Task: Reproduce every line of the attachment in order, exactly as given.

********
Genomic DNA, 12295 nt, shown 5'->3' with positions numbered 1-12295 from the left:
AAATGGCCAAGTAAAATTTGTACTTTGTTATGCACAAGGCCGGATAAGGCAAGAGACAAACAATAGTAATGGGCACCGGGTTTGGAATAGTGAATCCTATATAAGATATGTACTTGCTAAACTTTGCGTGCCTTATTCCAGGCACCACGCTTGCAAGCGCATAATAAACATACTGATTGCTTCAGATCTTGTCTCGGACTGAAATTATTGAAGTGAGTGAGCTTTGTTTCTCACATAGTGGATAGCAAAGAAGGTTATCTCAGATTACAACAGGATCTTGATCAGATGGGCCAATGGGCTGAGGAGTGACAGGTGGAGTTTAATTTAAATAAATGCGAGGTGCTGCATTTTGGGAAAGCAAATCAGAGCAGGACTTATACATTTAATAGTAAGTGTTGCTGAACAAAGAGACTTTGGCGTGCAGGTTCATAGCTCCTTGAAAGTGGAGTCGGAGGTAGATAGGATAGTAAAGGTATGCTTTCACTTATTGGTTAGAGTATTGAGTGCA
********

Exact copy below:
Genomic DNA, 12295 nt, shown 5'->3' with positions numbered 1-12295 from the left:
AAATGGCCAAGTAAAATTTGTACTTTGTTATGCACAAGGCCGGATAAGGCAAGAGACAAACAATAGTAATGGGCACCGGGTTTGGAATAGTGAATCCTATATAAGATATGTACTTGCTAAACTTTGCGTGCCTTATTCCAGGCACCACGCTTGCAAGCGCATAATAAACATACTGATTGCTTCAGATCTTGTCTCGGACTGAAATTATTGAAGTGAGTGAGCTTTGTTTCTCACATAGTGGATAGCAAAGAAGGTTATCTCAGATTACAACAGGATCTTGATCAGATGGGCCAATGGGCTGAGGAGTGACAGGTGGAGTTTAATTTAAATAAATGCGAGGTGCTGCATTTTGGGAAAGCAAATCAGAGCAGGACTTATACATTTAATAGTAAGTGTTGCTGAACAAAGAGACTTTGGCGTGCAGGTTCATAGCTCCTTGAAAGTGGAGTCGGAGGTAGATAGGATAGTAAAGGTATGCTTTCACTTATTGGTTAGAGTATTGAGTGCA